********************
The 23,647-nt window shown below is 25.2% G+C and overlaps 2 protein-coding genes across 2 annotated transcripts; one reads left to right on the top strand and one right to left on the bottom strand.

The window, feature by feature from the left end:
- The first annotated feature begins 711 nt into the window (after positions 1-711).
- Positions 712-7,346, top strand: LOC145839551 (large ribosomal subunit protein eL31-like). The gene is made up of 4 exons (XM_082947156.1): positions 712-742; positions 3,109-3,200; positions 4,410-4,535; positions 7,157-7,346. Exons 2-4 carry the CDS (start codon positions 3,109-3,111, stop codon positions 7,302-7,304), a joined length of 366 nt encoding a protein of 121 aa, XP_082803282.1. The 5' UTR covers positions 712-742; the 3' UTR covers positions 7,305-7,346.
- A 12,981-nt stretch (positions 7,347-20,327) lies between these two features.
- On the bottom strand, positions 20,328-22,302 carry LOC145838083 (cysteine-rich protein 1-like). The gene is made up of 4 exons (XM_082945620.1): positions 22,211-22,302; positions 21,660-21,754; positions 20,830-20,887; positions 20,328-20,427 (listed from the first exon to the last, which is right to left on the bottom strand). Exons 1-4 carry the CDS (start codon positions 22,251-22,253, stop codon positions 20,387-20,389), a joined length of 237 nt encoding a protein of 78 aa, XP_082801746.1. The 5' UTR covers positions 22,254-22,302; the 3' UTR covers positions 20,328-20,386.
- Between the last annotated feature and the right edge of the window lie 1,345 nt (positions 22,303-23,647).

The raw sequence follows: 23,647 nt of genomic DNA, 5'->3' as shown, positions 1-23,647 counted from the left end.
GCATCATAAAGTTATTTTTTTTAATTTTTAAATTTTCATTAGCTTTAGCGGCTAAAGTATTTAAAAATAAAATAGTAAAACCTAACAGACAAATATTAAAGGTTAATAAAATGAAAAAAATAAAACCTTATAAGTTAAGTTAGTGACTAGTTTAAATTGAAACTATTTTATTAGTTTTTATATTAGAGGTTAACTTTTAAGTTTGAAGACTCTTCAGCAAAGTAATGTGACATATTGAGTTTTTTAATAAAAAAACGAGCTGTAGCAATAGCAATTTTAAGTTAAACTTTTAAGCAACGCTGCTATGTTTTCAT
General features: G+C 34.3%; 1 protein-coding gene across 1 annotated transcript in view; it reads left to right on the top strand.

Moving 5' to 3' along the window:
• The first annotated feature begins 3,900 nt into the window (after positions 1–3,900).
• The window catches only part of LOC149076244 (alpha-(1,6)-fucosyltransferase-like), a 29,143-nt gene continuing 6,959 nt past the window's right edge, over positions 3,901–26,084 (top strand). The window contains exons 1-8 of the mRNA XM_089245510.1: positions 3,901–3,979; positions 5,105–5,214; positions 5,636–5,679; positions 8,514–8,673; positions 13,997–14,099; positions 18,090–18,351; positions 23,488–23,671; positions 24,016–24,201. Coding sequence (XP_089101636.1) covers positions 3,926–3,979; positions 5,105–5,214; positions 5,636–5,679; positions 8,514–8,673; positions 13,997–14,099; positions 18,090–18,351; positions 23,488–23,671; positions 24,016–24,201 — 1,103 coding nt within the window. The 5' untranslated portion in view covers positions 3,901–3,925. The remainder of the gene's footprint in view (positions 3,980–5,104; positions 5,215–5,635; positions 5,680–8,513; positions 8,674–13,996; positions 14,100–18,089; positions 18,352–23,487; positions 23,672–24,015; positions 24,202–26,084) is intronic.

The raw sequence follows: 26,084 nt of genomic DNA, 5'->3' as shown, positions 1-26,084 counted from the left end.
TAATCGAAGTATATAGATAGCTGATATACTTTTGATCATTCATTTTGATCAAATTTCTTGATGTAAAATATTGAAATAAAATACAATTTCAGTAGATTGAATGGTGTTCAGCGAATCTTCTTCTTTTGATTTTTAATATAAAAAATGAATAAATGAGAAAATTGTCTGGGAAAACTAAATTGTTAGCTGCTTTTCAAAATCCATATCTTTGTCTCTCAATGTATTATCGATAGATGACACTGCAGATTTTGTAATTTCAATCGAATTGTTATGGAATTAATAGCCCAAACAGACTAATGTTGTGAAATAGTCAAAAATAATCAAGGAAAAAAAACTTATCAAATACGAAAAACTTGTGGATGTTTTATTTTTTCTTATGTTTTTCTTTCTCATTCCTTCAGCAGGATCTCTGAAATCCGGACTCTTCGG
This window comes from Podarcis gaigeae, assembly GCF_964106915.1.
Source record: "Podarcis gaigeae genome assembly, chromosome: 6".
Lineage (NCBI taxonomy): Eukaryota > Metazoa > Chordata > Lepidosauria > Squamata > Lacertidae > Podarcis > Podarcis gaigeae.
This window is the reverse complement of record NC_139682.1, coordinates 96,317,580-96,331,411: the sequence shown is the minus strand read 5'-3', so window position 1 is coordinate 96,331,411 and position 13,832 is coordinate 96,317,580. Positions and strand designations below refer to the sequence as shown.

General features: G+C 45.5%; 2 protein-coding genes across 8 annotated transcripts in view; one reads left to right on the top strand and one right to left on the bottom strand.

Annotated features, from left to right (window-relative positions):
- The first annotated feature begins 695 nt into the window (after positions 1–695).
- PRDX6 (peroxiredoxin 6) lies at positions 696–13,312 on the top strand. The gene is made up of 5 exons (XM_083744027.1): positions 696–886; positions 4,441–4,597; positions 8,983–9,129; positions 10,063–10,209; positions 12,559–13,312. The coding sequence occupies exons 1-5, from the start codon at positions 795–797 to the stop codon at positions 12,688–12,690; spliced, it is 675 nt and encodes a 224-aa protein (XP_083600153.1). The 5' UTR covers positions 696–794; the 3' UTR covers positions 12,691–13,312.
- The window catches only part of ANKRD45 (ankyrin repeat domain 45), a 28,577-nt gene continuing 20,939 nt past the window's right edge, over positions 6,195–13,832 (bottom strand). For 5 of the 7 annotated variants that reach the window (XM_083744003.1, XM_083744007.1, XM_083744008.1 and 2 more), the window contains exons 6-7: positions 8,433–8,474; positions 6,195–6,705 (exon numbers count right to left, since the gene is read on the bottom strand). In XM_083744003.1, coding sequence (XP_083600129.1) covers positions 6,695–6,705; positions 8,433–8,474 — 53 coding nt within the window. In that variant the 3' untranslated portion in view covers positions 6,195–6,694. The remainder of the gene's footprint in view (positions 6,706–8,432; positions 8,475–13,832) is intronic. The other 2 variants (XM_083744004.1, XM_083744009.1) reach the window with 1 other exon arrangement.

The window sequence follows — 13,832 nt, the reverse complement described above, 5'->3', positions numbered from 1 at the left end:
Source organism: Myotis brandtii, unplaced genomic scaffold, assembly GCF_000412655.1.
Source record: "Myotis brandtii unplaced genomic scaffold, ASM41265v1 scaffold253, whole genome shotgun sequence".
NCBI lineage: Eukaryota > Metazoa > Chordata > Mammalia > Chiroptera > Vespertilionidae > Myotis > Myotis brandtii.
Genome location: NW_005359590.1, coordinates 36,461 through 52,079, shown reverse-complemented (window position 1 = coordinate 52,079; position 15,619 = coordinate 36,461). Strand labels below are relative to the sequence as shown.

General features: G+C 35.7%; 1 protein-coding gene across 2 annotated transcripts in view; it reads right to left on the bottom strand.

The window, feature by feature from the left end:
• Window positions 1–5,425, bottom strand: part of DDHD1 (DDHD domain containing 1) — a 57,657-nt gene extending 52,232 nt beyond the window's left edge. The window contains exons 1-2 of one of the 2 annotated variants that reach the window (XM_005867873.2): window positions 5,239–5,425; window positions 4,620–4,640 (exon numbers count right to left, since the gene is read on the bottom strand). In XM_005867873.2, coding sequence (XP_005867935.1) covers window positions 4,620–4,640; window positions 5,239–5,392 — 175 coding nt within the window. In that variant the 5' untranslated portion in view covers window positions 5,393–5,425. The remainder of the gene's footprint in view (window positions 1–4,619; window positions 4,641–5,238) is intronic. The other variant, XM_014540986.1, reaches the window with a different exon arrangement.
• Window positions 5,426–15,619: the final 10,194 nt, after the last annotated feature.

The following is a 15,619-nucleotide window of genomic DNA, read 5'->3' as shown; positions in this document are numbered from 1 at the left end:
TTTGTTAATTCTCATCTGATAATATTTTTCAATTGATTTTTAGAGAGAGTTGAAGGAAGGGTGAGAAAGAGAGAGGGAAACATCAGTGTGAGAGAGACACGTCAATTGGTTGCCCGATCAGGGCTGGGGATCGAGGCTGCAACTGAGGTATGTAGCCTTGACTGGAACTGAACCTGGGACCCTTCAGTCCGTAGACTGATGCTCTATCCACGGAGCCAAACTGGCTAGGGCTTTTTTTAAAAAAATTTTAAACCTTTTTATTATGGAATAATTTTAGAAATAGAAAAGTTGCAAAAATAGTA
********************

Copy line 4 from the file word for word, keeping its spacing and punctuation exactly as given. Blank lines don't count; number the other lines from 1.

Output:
- Positions 712-7,346, top strand: LOC145839551 (large ribosomal subunit protein eL31-like). The gene is made up of 4 exons (XM_082947156.1): positions 712-742; positions 3,109-3,200; positions 4,410-4,535; positions 7,157-7,346. Exons 2-4 carry the CDS (start codon positions 3,109-3,111, stop codon positions 7,302-7,304), a joined length of 366 nt encoding a protein of 121 aa, XP_082803282.1. The 5' UTR covers positions 712-742; the 3' UTR covers positions 7,305-7,346.